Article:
You have the right to be treated equally.
You have the right to be treated equally regardless of your religion (or lack of religious belief). The law protects not only people who belong to traditional, organized religions, such as Buddhism, Christianity, Hinduism, Islam, and Judaism, but also others who have sincerely held religious beliefs.
Your employer is not allowed to segregate you based on religion, such as assigning you to non-customer service positions because of an actual or feared negative customer reaction. You have the right to reasonable religious accommodations, unless doing so would impose an undue burden on business operations. This means that your employer may be required to make adjustments to the workplace that would allow you to practice your religion, such as flexible schedules, shift substitutions, or exceptions to dress and grooming rules.
You have the right to file a complaint or a Charge of Discrimination, participate in an employment discrimination investigation or lawsuit, or oppose harassment or discrimination without being retaliated against by your employer.
What this means for you
Employers are not allowed to discriminate against you because of:
- your sincerely held religious beliefs,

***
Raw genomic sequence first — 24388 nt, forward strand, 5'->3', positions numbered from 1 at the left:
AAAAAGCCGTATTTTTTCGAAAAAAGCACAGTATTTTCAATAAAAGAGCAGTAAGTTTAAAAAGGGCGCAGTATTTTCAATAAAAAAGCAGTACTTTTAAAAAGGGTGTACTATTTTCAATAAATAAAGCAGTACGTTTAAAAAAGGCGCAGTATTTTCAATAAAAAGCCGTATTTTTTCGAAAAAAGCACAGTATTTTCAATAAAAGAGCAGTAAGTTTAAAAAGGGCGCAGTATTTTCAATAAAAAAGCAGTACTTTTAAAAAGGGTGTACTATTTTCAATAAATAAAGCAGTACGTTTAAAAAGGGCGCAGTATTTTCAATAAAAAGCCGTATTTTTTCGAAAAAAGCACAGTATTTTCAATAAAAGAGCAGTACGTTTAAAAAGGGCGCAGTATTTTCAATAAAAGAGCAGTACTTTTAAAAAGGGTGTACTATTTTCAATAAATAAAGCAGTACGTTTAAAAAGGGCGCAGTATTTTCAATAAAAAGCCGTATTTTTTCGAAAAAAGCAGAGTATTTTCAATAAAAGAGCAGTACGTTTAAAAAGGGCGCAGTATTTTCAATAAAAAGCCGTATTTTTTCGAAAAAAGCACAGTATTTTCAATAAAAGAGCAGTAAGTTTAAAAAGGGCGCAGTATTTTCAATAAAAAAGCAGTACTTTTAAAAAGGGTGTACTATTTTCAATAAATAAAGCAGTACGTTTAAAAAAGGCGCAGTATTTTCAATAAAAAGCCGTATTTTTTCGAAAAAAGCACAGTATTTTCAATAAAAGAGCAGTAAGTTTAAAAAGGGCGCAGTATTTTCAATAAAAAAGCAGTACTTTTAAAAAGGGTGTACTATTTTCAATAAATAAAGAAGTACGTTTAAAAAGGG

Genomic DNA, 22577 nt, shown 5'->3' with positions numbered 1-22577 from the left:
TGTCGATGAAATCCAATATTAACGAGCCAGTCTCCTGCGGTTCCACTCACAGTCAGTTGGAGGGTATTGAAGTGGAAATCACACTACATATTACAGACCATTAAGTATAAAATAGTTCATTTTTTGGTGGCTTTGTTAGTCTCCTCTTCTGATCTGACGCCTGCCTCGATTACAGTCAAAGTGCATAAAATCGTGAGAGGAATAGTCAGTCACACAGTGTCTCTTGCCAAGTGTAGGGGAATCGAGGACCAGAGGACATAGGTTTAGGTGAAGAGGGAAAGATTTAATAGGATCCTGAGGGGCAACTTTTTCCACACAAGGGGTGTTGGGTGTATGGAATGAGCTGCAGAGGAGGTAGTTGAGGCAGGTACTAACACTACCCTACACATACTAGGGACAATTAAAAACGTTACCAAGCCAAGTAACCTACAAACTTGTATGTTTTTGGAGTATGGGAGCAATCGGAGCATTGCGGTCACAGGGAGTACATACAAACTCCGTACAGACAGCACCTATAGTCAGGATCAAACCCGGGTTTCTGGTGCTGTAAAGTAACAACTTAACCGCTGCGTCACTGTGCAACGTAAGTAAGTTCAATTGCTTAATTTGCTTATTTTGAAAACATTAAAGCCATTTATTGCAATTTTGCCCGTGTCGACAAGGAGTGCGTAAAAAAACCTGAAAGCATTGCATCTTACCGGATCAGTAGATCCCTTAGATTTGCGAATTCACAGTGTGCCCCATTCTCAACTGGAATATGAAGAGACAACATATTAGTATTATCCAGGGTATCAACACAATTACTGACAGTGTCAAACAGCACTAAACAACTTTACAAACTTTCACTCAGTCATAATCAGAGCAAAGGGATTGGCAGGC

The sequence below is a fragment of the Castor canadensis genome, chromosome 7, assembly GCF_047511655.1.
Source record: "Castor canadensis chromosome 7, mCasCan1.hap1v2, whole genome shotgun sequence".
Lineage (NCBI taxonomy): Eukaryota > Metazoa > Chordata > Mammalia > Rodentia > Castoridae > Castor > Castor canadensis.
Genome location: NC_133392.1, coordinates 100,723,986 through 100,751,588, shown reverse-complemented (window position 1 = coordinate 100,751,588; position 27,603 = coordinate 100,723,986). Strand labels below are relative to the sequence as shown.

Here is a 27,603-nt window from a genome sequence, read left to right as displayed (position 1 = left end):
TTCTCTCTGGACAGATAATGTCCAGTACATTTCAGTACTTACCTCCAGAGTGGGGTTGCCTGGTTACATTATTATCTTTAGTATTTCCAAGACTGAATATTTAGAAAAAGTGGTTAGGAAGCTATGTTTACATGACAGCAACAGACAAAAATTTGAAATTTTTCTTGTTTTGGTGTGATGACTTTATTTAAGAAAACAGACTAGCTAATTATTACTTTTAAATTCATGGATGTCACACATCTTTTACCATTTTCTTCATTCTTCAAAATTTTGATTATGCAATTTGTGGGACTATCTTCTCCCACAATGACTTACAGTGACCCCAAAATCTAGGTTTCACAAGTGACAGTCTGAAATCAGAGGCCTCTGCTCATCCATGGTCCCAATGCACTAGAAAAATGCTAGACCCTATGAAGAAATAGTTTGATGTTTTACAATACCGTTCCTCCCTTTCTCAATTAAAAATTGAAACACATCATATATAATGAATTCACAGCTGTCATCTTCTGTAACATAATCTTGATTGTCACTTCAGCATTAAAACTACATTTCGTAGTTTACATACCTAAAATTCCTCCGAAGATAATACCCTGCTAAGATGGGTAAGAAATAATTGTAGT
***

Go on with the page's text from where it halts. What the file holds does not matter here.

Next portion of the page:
- marriage or association with an individual of a particular religion, or
- dress or grooming practices you follow for religious reasons.
Examples of discrimination
In general, this means that you cannot be:
- rejected for a job or promotion,
- given lesser assignments,
- forced to take leave, or
- otherwise disciplined
because of your religion.
Questions? We’re here to help.
We are committed to helping you understand your rights as a worker. Many questions about your rights may be answered by using the following elaws (Employment Laws Assistance for Workers and Small Businesses) Advisors:
The Office of Federal Contract Compliance Programs (OFCCP) and the U.S. Equal Employment Opportunity Commission (EEOC) work together to coordinate investigations of complaints.
For additional assistance, please contact:
Learn about filing a complaint
We’ll help you decide what to do next and determine whether filing a complaint is the best course of action. You must file a complaint within a certain timeframe to take further legal action, so it is best to begin the process early.
Please note that it is illegal for your employer to fire, demote, harass, or otherwise retaliate against you for reporting an issue to the OFCCP or EEOC.File with OFCCP File with EEOC